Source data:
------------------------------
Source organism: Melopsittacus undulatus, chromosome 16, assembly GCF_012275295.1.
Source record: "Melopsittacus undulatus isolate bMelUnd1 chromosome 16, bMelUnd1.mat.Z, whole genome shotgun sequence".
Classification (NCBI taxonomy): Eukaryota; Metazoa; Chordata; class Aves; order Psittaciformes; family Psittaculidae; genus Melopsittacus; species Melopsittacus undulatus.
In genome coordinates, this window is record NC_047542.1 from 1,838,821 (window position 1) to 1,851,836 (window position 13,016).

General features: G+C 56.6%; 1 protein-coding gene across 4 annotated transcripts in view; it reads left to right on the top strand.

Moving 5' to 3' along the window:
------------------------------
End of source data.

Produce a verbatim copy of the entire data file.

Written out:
Source organism: Melopsittacus undulatus, chromosome 16, assembly GCF_012275295.1.
Source record: "Melopsittacus undulatus isolate bMelUnd1 chromosome 16, bMelUnd1.mat.Z, whole genome shotgun sequence".
Classification (NCBI taxonomy): Eukaryota; Metazoa; Chordata; class Aves; order Psittaciformes; family Psittaculidae; genus Melopsittacus; species Melopsittacus undulatus.
In genome coordinates, this window is record NC_047542.1 from 1,838,821 (window position 1) to 1,851,836 (window position 13,016).

General features: G+C 56.6%; 1 protein-coding gene across 4 annotated transcripts in view; it reads left to right on the top strand.

Moving 5' to 3' along the window: